This is brilliant. The BBC, working with the Royal Geographical Society, has posted an audio slideshow showing how the continent’s been depicted on maps from the 14th century onward. A few highlights: we get one theory how the continent got its name from a tribe of Berber who lived in what is now the Sudan, early Jewish presence in North Africa; and that the South Atlantic was known as the Aethopian Sea. We also notice the rich and detailed maps of Africa in the 17th century–drawn with the aid of Africans–as opposed to the deliberately more sparse, color-coded maps of the late 19th and early 20th century that facilitated colonialism. The maps will be exhibited at “Rediscovering African Geographies” at the Royal Geographical Society in London between 22 March – 28 April 2011.

See the audio slideshow on the BBC website.

H/T: Suren Pillay.

Further Reading

Beyond the headlines

Recent violence across the Eritrean diaspora is being instrumentalized by populists. But the violence is a desperate cry for attention and requires the Eritrean opposition to seize the moment for regime change.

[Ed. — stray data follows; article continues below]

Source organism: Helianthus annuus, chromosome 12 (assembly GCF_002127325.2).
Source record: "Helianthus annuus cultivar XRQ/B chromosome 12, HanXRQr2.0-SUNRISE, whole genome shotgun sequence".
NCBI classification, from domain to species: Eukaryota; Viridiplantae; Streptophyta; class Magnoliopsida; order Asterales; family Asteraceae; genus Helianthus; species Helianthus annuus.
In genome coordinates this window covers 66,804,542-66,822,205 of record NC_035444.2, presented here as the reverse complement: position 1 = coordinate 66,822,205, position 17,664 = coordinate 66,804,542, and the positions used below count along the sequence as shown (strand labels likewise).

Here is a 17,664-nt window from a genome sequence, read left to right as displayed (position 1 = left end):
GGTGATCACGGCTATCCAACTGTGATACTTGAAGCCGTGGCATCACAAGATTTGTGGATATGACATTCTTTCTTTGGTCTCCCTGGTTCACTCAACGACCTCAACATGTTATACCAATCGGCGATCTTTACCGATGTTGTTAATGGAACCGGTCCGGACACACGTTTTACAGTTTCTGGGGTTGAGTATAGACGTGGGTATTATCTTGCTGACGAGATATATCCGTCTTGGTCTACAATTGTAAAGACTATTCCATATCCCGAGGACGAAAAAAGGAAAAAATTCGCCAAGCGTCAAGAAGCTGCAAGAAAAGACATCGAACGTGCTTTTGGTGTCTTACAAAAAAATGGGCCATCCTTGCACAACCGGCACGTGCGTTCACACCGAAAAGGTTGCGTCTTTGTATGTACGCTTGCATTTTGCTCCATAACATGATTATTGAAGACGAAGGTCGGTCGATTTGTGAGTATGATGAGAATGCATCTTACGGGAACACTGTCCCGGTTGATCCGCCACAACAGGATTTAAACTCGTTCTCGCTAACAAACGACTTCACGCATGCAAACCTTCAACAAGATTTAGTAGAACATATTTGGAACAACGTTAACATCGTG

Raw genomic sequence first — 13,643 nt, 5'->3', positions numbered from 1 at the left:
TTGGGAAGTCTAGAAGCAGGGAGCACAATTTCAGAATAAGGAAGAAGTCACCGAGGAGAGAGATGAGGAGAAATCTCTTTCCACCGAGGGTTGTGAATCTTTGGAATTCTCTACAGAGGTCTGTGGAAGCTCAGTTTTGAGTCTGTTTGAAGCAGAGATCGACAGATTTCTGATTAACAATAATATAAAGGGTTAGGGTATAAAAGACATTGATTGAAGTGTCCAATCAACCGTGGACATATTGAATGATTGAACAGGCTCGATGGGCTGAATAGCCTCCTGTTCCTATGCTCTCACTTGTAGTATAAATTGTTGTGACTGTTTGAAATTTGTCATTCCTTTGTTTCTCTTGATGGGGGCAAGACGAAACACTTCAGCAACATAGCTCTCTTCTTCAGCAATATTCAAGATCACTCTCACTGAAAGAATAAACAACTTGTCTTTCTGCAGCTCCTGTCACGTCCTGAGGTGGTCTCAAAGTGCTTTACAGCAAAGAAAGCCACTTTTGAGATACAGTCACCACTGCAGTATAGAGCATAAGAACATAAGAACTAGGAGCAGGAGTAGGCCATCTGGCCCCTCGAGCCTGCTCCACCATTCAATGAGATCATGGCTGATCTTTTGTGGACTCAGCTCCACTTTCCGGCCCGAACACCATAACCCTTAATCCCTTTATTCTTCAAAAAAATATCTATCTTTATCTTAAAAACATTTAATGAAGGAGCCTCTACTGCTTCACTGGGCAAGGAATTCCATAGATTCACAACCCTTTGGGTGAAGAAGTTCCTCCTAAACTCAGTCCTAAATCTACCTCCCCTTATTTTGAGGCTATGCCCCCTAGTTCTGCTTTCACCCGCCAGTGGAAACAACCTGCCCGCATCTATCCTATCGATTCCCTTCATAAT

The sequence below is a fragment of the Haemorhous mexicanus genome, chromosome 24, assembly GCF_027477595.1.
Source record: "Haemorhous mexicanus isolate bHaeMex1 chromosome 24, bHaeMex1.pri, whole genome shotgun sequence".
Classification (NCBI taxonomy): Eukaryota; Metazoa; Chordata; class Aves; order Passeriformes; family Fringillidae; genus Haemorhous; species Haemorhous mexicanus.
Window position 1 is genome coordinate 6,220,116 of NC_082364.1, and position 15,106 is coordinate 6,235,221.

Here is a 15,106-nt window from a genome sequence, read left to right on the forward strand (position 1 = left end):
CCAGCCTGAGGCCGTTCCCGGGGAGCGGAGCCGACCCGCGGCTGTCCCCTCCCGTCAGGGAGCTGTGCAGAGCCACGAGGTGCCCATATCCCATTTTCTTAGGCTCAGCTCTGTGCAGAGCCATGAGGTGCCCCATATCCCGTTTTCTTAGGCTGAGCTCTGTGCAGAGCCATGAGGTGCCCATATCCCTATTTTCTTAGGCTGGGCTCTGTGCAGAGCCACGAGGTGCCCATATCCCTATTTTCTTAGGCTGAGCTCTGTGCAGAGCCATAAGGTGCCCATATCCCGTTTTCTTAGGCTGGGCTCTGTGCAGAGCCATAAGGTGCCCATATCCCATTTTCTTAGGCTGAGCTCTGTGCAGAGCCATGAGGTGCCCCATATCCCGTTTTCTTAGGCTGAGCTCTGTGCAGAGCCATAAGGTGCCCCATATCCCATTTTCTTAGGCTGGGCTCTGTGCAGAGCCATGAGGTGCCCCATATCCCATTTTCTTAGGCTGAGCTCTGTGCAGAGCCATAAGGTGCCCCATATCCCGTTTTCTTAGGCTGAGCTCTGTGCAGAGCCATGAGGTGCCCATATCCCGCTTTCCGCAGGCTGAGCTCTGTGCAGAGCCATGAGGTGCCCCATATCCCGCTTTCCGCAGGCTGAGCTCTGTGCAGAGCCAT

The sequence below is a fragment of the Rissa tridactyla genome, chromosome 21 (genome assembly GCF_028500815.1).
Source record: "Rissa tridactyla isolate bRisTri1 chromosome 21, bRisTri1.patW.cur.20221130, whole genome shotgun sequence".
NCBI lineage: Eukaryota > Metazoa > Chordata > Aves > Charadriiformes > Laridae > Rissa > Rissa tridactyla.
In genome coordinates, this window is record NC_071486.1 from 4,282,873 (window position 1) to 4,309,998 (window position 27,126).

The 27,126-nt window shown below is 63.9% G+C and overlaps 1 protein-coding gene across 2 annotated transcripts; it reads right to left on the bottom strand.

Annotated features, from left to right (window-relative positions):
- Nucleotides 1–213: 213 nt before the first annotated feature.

Action required

Held in Nairobi this month, the inaugural Africa Climate Summit is an important step for the continent’s response to climate change. Still, the disasters in Libya and Morocco underscore that rhetoric and declarations are not enough.

The strange non-death of Bantustans

That South African political parties across the spectrum were quick to venerate the politician and Zulu prince Mangosutho Buthelezi, who died last week, demonstrates that the country is still attached to Bantustan ideology.

Shifting the guilt

Even though Israeli novelist Agur Schiff’s latest book is meant to be a satirical reflection on the legacy of slavery and stereotypes about Africa, it ends up reinforcing them.

Banana Republics

Western leftists are arguing among themselves about whether there will be bananas under socialism. In Africa, however, bananas do not necessarily represent the vagaries of capitalism.